Displaying 1 - 8 of 8 results
The quest for the historical Jesus began as a protest against traditional Christian dogma. But when the supposedly “neutral” historians peered into the well, all they saw was a featureless Jesus. Even when these scholars decided that...
Bible Review, June 1996
Modern archaeology has a long history of colorful characters and serendipitous discoveries. Occasionally, the two go hand in hand. Or should I say, paw in paw, for some of the greatest and luckiest finds have resulted from chance discoveries...
Biblical Archaeology Review, January/February 1996
How two Victorian sisters and a rabbi discovered the Hebrew text of Ben Sira
This year marks the 100th anniversary of one of the most famous letters in the history of Biblical scholarship: University Library, Cambridge May 13, 1896 Dear Mrs. Lewis, I think we have reason to congratulate ourselves. For the fragment I...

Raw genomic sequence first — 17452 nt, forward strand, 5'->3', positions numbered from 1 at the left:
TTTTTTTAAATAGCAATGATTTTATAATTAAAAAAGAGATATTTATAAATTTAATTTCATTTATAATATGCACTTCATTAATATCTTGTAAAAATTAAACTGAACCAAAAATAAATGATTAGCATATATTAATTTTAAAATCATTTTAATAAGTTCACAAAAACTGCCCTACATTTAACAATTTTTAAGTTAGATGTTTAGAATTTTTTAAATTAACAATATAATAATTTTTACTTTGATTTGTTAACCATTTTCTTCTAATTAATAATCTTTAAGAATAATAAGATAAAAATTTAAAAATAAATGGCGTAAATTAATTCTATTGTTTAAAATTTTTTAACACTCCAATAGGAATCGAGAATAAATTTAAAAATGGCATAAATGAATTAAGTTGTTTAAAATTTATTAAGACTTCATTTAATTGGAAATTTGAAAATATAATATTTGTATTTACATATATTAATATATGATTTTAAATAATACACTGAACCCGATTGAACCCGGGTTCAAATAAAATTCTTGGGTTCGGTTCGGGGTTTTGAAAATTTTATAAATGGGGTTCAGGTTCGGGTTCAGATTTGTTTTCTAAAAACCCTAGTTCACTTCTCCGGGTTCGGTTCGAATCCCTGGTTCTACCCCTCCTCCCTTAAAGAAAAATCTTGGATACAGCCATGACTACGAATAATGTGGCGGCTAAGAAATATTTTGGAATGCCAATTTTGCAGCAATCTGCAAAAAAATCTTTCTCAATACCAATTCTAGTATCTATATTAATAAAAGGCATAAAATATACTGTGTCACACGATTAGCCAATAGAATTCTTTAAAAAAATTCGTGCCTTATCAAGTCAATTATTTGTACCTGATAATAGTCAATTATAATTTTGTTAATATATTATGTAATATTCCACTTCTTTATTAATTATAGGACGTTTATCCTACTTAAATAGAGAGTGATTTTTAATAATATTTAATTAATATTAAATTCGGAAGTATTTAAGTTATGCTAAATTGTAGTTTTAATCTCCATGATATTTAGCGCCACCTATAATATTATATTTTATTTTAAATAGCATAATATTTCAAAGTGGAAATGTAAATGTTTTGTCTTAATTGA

Biblical Archaeology Review, September/October 1996
George Reisner and the first American dig in the Holy Land
In the spring of 1942, knowing he was about to die, archaeologist George A. Reisner asked to be taken from a Cairo hospital back to the pyramids he had excavated at Gizeh. In his will, he bequeathed his extensive excavation notes to the...
Biblical Archaeology Review, November/December 1996
Order and chaos belong together in God’s creation, but potential chaos of another kind was introduced when God created human beings endowed with freedom.
Bible Review, February 1996
Approaching the Bible as an ancient book may explain aspects of the story that trouble us today, but this method fails to deal with the Bible as the bearer of God’s revelation.
Bible Review, October 1996